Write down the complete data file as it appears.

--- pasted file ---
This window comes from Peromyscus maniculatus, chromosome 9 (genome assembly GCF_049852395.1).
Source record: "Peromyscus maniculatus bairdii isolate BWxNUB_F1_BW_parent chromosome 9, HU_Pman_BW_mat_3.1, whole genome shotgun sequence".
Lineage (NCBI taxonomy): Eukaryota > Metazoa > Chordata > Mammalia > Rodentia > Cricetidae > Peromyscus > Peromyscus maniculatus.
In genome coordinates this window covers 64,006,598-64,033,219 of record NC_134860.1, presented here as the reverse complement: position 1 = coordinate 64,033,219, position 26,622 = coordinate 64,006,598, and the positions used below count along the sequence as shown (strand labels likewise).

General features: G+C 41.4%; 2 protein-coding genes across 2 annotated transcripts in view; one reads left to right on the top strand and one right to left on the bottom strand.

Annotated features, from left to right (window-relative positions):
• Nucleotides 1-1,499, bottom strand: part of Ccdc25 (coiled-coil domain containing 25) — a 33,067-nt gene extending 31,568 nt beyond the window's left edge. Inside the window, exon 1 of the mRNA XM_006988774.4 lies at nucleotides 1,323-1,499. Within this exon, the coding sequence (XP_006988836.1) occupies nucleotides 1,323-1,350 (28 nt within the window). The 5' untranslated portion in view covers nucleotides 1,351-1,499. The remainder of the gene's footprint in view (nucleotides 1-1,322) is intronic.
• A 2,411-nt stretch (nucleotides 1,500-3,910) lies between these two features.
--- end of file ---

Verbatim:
This window comes from Peromyscus maniculatus, chromosome 9 (genome assembly GCF_049852395.1).
Source record: "Peromyscus maniculatus bairdii isolate BWxNUB_F1_BW_parent chromosome 9, HU_Pman_BW_mat_3.1, whole genome shotgun sequence".
Lineage (NCBI taxonomy): Eukaryota > Metazoa > Chordata > Mammalia > Rodentia > Cricetidae > Peromyscus > Peromyscus maniculatus.
In genome coordinates this window covers 64,006,598-64,033,219 of record NC_134860.1, presented here as the reverse complement: position 1 = coordinate 64,033,219, position 26,622 = coordinate 64,006,598, and the positions used below count along the sequence as shown (strand labels likewise).

General features: G+C 41.4%; 2 protein-coding genes across 2 annotated transcripts in view; one reads left to right on the top strand and one right to left on the bottom strand.

Annotated features, from left to right (window-relative positions):
• Nucleotides 1-1,499, bottom strand: part of Ccdc25 (coiled-coil domain containing 25) — a 33,067-nt gene extending 31,568 nt beyond the window's left edge. Inside the window, exon 1 of the mRNA XM_006988774.4 lies at nucleotides 1,323-1,499. Within this exon, the coding sequence (XP_006988836.1) occupies nucleotides 1,323-1,350 (28 nt within the window). The 5' untranslated portion in view covers nucleotides 1,351-1,499. The remainder of the gene's footprint in view (nucleotides 1-1,322) is intronic.
• A 2,411-nt stretch (nucleotides 1,500-3,910) lies between these two features.